04 Aug 2022
04 Aug 2022
Status: this preprint is currently under review for the journal GI.

Daedalus Ionospheric Profile Continuation (DIPCont)

Joachim Vogt1, Octav Marghitu2, Adrian Blagau2,1, Leonie Pick3,1, Nele Stachlys4,1, Stephan Buchert5, Theodoros Sarris6, Stelios Tourgaidis6, Thanasis Balafoutis6, Dimitrios Baloukidis6, and Panagiotis Pirnaris6 Joachim Vogt et al.
  • 1Department of Physics and Earth Sciences, Jacobs University Bremen, Campus Ring, 28759 Bremen, Germany
  • 2Institute for Space Science, Str. Atomistilor 409, Ro 077125, Bucharest-Magurele, Romania
  • 3Institute for Solar-Terrestrial Physics, German Aerospace Center, Kalkhorstweg 53, 17235 Neustrelitz, Germany
  • 4Leibniz Institute for Astrophysics Potsdam (AIP), An der Sternwarte 16, 14482 Potsdam, Germany
  • 5Swedish Institute of Space Physics, Uppsala, 75121, Sweden
  • 6Department of Electrical and Computer Engineering, Democritus University of Thrace, Xanthi, 67132, Greece

Abstract. The Daedalus Ionospheric Profile Continuation (DIPCont) project is concerned with the question how in situ measurements in the lower thermosphere and ionosphere (LTI) can be extrapolated using parametric models of observables and derived variables. To reflect the pronounced change of temperature across the LTI, non-isothermal models for neutral density and also electron density are constructed from scale height profiles that increase linearly with altitude. Ensembles of model parameters are created by means of Monte Carlo simulations using synthetic measurements based on model predictions and relative uncertainties as specified in the Daedalus Report for Assessment. The parameter ensembles give rise to ensembles of model altitude profiles for LTI variables of interest. Extrapolation quality is quantified by statistics derived from the altitude profile ensembles. The vertical extent of meaningful profile continuation is captured by the concept of extrapolation horizons defined as the boundaries of regions where the deviations remain below a prescribed error threshold. The methodology allows for assessing how cost-critical elements of the Daedalus mission proposal such as perigee and apogee distances as major factors controling the necessary amount of propellant and radiation shielding, respectively, affect the accuracy of scientific inference in the LTI. First results are presented for dual-satellite measurements at different inter-spacecraft distances but also for the single-satellite case to compare the two basic mission scenarios under consideration. DIPCont models and procedures are implemented in a collection of Python modules and Jupyter notebooks supplementing this report.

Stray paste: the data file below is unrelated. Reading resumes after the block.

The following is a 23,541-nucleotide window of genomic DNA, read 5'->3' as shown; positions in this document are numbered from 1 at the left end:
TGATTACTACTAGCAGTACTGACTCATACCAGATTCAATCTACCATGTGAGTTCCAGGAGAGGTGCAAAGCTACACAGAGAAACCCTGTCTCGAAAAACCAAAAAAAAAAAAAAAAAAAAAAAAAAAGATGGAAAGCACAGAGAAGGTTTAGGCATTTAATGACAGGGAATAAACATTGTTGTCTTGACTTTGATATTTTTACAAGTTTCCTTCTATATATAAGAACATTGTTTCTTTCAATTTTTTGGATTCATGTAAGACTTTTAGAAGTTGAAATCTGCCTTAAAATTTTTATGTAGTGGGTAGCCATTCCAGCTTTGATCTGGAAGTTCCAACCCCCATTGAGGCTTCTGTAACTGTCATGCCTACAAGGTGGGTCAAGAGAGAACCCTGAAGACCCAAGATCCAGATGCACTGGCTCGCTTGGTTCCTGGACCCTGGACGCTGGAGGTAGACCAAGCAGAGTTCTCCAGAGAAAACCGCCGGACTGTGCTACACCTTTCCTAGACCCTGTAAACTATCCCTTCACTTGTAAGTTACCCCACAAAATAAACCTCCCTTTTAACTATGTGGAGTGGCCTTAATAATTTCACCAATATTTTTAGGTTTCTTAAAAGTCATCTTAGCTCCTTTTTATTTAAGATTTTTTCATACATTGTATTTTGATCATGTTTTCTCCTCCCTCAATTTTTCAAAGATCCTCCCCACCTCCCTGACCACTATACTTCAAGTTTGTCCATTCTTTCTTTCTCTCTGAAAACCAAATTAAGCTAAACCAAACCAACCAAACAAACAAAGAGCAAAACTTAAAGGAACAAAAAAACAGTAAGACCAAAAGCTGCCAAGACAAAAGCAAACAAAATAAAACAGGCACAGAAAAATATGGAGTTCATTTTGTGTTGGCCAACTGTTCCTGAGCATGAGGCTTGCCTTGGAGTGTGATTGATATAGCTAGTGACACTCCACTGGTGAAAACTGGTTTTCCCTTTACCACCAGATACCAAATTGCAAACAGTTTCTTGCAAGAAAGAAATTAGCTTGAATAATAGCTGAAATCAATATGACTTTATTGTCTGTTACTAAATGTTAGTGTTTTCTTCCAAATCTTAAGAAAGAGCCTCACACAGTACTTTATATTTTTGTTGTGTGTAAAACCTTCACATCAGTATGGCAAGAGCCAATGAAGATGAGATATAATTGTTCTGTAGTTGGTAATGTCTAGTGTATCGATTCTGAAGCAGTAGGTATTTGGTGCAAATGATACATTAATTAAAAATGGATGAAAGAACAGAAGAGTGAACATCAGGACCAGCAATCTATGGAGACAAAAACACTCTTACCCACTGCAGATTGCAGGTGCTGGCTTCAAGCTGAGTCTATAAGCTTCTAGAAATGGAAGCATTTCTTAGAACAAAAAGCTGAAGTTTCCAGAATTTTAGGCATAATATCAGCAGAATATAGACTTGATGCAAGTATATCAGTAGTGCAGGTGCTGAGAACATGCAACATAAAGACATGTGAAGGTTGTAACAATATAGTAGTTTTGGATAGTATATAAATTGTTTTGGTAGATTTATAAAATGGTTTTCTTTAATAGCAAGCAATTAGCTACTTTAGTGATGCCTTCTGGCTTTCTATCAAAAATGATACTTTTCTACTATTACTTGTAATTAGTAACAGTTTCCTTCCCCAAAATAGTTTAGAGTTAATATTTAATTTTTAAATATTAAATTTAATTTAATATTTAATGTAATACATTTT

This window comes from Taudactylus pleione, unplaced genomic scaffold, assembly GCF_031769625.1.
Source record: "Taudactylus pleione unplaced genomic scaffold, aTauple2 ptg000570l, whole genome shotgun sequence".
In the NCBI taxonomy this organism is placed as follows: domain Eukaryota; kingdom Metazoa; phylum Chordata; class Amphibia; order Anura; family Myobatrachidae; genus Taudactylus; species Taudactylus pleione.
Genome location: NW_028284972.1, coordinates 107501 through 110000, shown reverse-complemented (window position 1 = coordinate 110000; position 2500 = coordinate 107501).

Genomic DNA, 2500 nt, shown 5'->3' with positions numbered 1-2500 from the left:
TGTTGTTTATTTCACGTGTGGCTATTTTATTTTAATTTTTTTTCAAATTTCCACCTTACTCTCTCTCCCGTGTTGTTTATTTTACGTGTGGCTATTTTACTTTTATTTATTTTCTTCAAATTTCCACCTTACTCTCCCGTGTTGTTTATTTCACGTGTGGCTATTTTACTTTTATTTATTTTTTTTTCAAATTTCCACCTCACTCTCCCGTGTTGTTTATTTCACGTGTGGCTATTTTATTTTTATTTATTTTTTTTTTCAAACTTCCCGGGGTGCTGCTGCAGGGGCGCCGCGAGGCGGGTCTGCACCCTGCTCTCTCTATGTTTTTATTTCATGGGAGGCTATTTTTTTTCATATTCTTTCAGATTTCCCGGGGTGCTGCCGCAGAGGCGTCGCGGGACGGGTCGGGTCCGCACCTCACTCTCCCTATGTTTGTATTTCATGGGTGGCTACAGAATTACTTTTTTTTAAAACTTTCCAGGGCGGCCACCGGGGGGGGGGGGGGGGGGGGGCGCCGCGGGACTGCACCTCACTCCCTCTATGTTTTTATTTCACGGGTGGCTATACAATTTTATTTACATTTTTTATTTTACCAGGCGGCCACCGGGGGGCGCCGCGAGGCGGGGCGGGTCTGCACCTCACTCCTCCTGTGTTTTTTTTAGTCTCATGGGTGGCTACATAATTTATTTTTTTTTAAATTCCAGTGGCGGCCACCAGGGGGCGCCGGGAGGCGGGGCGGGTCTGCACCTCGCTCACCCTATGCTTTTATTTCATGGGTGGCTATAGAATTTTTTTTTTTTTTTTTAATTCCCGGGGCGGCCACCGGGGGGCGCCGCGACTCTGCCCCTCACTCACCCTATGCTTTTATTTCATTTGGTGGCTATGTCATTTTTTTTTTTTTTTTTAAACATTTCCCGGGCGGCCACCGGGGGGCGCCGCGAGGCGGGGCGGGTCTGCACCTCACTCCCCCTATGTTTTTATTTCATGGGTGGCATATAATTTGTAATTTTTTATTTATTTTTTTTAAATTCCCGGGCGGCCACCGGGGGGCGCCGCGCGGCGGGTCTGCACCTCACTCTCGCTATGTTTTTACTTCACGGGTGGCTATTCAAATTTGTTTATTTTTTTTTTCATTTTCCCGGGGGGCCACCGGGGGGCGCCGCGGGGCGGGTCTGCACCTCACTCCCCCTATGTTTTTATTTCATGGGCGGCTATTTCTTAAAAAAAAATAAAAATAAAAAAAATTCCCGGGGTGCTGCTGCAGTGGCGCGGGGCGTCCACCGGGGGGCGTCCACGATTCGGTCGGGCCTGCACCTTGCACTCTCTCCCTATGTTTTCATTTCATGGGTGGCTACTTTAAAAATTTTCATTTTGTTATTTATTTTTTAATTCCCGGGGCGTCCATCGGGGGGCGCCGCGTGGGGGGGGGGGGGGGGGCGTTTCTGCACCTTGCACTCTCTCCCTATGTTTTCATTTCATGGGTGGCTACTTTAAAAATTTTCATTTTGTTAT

Joachim Vogt et al.

Status: final response (author comments only)

Comment types: AC – author | RC – referee | CC – community | EC – editor | CEC – chief editor | : Report abuse
  • RC1: 'Comment on gi-2022-12', Alessio Pignalberi, 09 Sep 2022
  • RC2: 'Comment on gi-2022-12', Anonymous Referee #2, 21 Dec 2022

Joachim Vogt et al.

Joachim Vogt et al.


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Short summary
Motivated by recent community interest in a satellite mission to the atmospheric LTI region between 100 km and 200 km altitude, the DIPCont project is concerned with vertical profiles of key LTI variables and their reconstruction from dual-spacecraft and single-spacecraft observations. Considering a novel non-isothermal scenario, the report presents a set of self-consistent parametric models, introduces the probabilistic DIPCont modeling framework, and discusses first results.